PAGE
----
How cities change at night





Before the advent of electricity, London by night was a foetid darkness of backstreets and vagrant-haunted passageways. The Victorian upper classes remained largely ignorant of life in the nocturnal underworld until they read about it in Charles Dickens or Henry Mayhew, those matchless chroniclers of the capital’s underclass. Mayhew was among the first campaigning journalists in England to elevate the lives of chimney-sweeps and child prostitutes to the dignity of print. Published in 1851, his London Labour and the London Poor remains a marvel of vivid reportage – the greatest Victorian novel never written. Prostitutes spoke to Mayhew of swift and joyless transactions conducted in the rookeries off Fleet Street and the Strand; in the teeming ant-heap of mid-Victorian London, life was cheap.




Dickens was no stranger either to London’s squalid grandeur after-hours. His fiction exposed a Mayhew-like underworld of pick-pockets and other chancers who scraped a pittance to get by. A compulsive nightwalker, Dickens covered vast distances on foot as a hoped-for tonic to his insomnia. His great 1860 essay ‘Night Walks’ is, among other things, a hosanna to the therapeutic benefits of noctambulation. The bodily and mental labour involved in his restless “noctavigations” enabled Dickens to understand better the plight of the urban underclass. As Mayhew had shown, those who went about the city at night were reckoned to be morally “benighted” if not mentally unhinged. In 1841, three years after Oliver Twist appeared, the rural poet John Clare walked a distance of over 80 miles from his mental asylum in Essex to his Northamptonshire birthplace. Sleeping rough in hedgerows along the way he passed along the north-west edge of London in a trudge that was harebrained and, in the eyes of the law, delinquent.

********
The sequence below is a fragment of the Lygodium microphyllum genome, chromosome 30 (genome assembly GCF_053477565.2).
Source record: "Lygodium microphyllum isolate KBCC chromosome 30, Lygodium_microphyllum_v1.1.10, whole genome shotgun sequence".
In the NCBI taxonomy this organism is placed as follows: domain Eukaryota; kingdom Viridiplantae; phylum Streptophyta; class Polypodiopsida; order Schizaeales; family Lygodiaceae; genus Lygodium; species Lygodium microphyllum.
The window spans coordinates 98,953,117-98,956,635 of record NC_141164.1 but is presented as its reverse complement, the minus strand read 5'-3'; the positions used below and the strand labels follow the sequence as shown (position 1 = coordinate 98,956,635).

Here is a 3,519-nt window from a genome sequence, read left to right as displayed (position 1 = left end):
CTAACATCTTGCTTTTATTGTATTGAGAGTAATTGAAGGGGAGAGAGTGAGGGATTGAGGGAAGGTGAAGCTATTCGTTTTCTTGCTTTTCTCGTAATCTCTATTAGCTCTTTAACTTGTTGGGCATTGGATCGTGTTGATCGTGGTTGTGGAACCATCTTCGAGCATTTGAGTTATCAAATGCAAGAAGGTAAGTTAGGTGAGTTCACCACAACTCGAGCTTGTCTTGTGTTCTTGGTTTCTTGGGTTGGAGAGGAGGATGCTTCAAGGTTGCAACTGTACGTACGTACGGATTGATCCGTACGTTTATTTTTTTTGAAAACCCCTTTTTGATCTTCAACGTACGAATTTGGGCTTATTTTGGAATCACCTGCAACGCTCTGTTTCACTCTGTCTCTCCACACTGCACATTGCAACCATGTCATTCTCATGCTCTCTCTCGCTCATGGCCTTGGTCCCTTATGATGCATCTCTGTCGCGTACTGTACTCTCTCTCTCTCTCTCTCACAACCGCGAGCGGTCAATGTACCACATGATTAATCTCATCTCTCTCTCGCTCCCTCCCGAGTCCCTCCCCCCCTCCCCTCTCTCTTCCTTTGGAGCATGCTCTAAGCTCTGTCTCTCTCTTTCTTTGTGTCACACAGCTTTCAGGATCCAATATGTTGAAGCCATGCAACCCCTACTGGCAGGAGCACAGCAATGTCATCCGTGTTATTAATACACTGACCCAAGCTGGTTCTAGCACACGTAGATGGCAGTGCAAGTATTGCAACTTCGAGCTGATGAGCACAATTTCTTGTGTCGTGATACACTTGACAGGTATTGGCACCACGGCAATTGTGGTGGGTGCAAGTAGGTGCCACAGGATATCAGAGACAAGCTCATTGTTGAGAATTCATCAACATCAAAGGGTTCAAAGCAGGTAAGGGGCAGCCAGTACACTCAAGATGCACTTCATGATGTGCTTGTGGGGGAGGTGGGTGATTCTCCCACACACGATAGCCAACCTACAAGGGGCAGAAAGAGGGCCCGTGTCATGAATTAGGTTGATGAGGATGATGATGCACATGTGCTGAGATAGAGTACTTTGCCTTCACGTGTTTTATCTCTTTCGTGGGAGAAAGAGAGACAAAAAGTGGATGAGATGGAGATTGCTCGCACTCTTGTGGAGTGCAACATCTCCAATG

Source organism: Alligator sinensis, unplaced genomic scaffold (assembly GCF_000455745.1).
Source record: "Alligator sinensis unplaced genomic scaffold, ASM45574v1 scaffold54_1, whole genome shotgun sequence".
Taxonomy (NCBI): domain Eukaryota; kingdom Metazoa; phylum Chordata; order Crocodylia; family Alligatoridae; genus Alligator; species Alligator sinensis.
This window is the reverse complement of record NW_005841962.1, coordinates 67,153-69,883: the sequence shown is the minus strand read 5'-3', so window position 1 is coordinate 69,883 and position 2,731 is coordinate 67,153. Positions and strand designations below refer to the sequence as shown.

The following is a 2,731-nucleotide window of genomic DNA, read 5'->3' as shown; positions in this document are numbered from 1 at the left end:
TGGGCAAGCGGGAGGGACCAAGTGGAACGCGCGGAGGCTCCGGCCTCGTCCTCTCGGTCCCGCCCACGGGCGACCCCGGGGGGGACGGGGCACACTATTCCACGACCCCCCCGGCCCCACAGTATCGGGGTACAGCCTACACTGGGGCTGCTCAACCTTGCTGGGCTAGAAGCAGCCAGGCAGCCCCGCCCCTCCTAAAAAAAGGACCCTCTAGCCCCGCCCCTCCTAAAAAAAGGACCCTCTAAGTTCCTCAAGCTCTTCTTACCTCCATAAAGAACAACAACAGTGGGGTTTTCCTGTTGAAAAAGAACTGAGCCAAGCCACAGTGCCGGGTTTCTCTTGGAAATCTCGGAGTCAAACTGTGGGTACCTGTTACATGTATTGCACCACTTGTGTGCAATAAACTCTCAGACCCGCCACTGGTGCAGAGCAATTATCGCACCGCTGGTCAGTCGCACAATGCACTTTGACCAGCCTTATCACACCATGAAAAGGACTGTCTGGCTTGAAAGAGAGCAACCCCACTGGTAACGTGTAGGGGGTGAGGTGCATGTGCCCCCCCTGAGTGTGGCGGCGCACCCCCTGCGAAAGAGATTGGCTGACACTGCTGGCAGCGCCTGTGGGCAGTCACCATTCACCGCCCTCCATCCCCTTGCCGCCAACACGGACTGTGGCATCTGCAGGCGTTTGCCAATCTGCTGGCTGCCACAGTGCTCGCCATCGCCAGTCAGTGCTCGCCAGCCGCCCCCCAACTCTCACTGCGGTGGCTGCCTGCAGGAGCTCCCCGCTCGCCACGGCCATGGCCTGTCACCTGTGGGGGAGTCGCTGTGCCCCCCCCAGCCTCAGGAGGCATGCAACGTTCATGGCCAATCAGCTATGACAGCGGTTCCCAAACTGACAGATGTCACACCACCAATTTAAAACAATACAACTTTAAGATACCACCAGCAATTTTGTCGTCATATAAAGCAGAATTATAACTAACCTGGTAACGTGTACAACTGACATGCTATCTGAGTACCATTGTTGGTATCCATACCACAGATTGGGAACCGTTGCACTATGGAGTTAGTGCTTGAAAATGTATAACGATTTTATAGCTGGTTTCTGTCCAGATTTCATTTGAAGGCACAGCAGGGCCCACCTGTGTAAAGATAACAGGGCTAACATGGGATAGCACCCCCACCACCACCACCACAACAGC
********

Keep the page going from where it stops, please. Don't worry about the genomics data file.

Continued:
Matthew Beaumont, a Professor of English at University College London, chronicled nocturnal London in his magnificent 2015 history, Nightwalking, which exalted Dickens as the “great heroic and neurotic nightwalker of the nineteenth century.” The Walker: On Finding Yourself in the Modern City, a sequel, explores the relationship between the metropolis and its pedestrian life in broader terms. In a series of socio-philosophical essays Beaumont asks how the nocturnal metropolis differs from the city in daylight, and what it  means to get lost in a crowd. Along the way he considers the figure of the urban walker in 19th and mid-20th century literature from Charles Baudelaire and Ford Maddox Ford to André Breton and Ray Bradbury. Inevitably his writers are mostly men: women seen walking unaccompanied after dark were assumed to be up to no good, says Beaumont, and indeed laws were promulgated relentlessly against them. (“The law is not the same at morning and at night”, wrote the Anglican priest-poet George Herbert.) Consequently the flâneuse or woman urban wanderer is a rarity in the literature of the period, though Lauren Elkin’s 2017 elegant non-fiction Flaneuse (acknowledged by Beaumont) provided a history of women urban walkers down the ages.



Among Beaumont’s great Romantic nightwalker is the opium-eating essayist Thomas De Quincey, who was well attuned to the magic of benighted London and its power to entrance. Another who divined a mystique of darkness and vagabondage in the metropolitan streetscape was Edgar Allan Poe. In 1817, aged seven, the American author was sent from his home in Virginia to a boarding school in Stoke Newington situated in the village-like boondocks (as they then were) of north London. Poe’s doppelgänger story ‘William Wilson’, published in 1839, evoked an early Victorian London eerie with the ringing of church bells and a dream-like, moony ghostliness. In fin-de-siècle France Poe was hailed as a patron saint of “metropolitan modernity” because, writes Beaumont, his stories of neurasthenia and catalepsy radiated the “delicate nerviness” of the sickbed convalescent; in Poe the city conspires always to overwhelm the super-sensitive narrator with noise and hostile crowds.